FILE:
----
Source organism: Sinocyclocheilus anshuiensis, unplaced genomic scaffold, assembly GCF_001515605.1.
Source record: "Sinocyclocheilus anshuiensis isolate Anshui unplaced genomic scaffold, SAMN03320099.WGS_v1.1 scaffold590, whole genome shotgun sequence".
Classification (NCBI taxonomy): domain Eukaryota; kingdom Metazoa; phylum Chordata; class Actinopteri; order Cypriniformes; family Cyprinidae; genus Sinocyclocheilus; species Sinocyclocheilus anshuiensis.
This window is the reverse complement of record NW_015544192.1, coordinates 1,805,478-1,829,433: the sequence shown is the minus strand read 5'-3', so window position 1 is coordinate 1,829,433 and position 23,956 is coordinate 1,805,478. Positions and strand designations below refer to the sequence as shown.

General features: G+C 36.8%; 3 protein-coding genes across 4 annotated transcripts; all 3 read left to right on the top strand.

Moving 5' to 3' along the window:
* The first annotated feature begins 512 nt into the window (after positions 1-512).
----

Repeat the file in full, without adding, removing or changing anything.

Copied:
Source organism: Sinocyclocheilus anshuiensis, unplaced genomic scaffold, assembly GCF_001515605.1.
Source record: "Sinocyclocheilus anshuiensis isolate Anshui unplaced genomic scaffold, SAMN03320099.WGS_v1.1 scaffold590, whole genome shotgun sequence".
Classification (NCBI taxonomy): domain Eukaryota; kingdom Metazoa; phylum Chordata; class Actinopteri; order Cypriniformes; family Cyprinidae; genus Sinocyclocheilus; species Sinocyclocheilus anshuiensis.
This window is the reverse complement of record NW_015544192.1, coordinates 1,805,478-1,829,433: the sequence shown is the minus strand read 5'-3', so window position 1 is coordinate 1,829,433 and position 23,956 is coordinate 1,805,478. Positions and strand designations below refer to the sequence as shown.

General features: G+C 36.8%; 3 protein-coding genes across 4 annotated transcripts; all 3 read left to right on the top strand.

Moving 5' to 3' along the window:
* The first annotated feature begins 512 nt into the window (after positions 1-512).